MELBOURNE—If this is the future of men’s tennis, we don’t have too much worry about. On Saturday afternoon, Grigor Dimitrov, 22, and Milos Raonic, 23, each of whom has been touted as the game’s next great player, squared off in a much-anticipated third-rounder in Margaret Court Arena. The temperature in Melbourne had dropped 35 degrees overnight, to a comfortable 73 Fahrenheit, and the energy that had been pent-up around the grounds was let loose during this match. Dimitrov, a Bulgarian, and Raonic, a Montenegran-turned-Canadian, were backed by vocal rooting sections. It was difficult at times to tell who was for whom: At top volume, “Mee-losh!” can sound a lot like Dimitrov’s (other) nickname, “G-Force!

This was one match where reality called hype and raised it a few bucks. Dimitrov and Raonic played four sets of aggressive, no-nonsense, high-quality tennis. Even better was their stylistic contrast. To put the match in terms of a famous analogy from philosophy, Dimitrov was the tennis equivalent of the fox, the player who does a lot of things well. Slice, topspin, ground strokes, volleys, drop shots: He threw it all at his opponent today. Raonic, by contrast, is the equivalent of the hedgehog, the player who does one thing extremely well—in his case, serve. Raonic did that well enough to survive Dimitrov’s varied onslaught and almost reach a fifth set. But while his 21 aces were a lot, they weren’t enough to keep Dimitrov from earning a 6-3, 3-6, 6-4, 7-6 (10) win.

Dimitrov started fast, but Raonic turned the momentum around with a service break in the middle of the second set. From there, the match hinged on two key moments, one at the end of the third set, one at the end of the fourth.

Serving at 4-5 in the third, Raonic threw in his worst service game of the match and was broken at love. He double-faulted to start it, missed a forehand into the net on the second point, was passed on the third, and sprayed another forehand 10 feet wide on set point. After holding serve with ease for most of the afternoon—Raonic faced just four break points all day—he was suddenly down two sets to one.

In the fourth set, Raonic faced the same situation: He had to serve at 4-5, this time to stay in the match. When Dimitrov hit two flick passing shot winners from behind the baseline—one a forehand, one a backhand—to reach 15-30, it looked like recent history was going to repeat itself. But Raonic responded this time, and held with a high forehand volley.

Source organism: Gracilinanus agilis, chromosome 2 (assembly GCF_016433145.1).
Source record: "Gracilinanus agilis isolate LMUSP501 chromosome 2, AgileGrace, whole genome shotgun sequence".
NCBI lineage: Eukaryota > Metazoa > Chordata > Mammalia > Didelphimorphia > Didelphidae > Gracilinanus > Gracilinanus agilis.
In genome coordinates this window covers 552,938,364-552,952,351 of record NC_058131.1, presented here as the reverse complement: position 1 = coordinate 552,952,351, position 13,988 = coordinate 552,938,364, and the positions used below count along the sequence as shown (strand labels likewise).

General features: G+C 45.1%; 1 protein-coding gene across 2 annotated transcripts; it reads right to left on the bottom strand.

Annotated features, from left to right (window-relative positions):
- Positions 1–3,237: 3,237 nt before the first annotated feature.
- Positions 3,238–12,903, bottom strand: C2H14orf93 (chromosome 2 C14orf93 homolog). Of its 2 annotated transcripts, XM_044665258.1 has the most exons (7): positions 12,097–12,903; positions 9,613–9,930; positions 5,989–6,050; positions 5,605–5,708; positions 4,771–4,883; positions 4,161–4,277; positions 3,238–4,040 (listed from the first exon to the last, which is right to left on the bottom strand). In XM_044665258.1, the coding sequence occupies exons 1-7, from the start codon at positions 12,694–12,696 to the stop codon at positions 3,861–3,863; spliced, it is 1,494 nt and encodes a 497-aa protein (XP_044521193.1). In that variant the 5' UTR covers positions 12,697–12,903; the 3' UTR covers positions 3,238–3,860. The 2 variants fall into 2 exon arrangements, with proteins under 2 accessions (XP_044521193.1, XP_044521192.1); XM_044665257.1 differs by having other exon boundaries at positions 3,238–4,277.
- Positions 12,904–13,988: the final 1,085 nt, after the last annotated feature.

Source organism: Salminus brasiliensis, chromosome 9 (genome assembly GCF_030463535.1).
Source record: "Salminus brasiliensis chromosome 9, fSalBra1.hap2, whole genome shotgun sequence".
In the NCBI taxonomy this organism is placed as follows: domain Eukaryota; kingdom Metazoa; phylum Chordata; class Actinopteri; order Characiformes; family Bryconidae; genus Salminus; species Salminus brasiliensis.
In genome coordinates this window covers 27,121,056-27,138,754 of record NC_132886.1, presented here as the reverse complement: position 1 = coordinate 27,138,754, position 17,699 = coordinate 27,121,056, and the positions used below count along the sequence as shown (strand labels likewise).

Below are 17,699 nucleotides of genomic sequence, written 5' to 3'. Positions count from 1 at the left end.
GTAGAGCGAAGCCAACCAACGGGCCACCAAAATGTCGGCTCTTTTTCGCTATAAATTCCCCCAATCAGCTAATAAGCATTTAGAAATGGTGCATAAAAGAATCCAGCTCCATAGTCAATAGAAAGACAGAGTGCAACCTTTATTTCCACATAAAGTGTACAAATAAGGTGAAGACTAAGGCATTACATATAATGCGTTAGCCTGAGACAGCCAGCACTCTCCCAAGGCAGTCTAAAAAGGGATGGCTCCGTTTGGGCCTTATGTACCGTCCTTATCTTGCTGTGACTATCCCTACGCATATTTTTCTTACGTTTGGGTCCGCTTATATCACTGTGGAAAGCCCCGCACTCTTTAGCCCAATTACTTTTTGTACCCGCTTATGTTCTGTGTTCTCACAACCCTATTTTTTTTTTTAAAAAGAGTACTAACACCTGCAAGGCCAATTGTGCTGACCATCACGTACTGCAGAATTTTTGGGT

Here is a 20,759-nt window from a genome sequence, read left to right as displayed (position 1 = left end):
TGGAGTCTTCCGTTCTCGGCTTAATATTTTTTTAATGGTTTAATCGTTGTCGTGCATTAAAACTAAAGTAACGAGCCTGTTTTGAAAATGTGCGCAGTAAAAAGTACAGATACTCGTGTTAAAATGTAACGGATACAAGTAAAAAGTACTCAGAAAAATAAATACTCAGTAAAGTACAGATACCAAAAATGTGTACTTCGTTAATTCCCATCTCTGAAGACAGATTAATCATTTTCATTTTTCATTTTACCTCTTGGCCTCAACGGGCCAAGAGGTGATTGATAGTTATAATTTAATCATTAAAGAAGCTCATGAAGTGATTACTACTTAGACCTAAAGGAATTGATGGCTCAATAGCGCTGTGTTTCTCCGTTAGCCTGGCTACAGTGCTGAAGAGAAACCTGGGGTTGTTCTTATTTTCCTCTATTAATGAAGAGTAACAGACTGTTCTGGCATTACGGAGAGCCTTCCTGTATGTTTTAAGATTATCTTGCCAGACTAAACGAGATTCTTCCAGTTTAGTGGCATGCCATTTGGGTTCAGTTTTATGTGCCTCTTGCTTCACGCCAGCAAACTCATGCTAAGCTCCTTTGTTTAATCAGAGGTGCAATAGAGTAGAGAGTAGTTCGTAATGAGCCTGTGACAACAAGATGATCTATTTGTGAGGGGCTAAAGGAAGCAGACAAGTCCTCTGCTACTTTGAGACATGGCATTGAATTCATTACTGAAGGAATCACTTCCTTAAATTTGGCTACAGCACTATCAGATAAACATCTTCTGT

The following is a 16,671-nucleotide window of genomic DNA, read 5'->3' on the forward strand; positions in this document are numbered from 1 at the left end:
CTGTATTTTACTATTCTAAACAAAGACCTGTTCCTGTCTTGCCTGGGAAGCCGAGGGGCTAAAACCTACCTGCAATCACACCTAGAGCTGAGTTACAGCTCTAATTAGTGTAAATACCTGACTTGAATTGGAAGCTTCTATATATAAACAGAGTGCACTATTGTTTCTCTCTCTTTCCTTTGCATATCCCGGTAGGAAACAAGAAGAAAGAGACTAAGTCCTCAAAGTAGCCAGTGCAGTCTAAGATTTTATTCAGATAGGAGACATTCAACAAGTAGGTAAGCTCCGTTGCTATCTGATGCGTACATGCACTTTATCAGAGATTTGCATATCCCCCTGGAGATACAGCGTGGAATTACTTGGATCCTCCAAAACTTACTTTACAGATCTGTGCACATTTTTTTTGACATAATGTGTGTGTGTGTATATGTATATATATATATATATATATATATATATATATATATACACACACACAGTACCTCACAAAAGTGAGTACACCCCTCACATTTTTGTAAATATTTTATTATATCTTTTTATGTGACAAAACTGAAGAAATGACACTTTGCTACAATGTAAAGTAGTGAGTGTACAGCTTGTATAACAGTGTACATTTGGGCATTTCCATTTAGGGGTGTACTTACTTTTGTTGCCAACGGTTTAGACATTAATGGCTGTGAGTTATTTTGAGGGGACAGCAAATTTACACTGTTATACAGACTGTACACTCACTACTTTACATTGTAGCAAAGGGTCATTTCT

In the ensuing tiebreaker, Dimitrov again knocked on the door, and again Raonic responded. Down 4-6, he would save four match points, three of the them with service winners. But when Raonic earned two set points of his own, he couldn’t deliver—he missed a forehand approach, and an easy forehand return off a second serve. Finally, down 10-11, facing a fifth match point, Raonic drilled a forehand into the net.

Dimitrov was at his high-flying best; he hit a jaw-dropping 49 winners against just 13 errors—proof again of how valuable Raonic’s serve is; only that shot could have keep someone alive for so long against a zoning Dimitrov. Yet as well as he did to stay afloat, Raonic also suffered by comparison with his opponent. The Canadian looked inflexible when seen on the same court as the darting, versatile Baby Fed.

Or should that be Pseudo Baby Fed? Asked afterward about his best shot of the match, a running backhand pass, Dimitrov told the crowd, “That wasn’t as easy as it looked like, guys. Just so you know.”

We know, Grigor. And your next match, against a red-hot Roberto Bautista Agut, may not be as easy as it looks, either.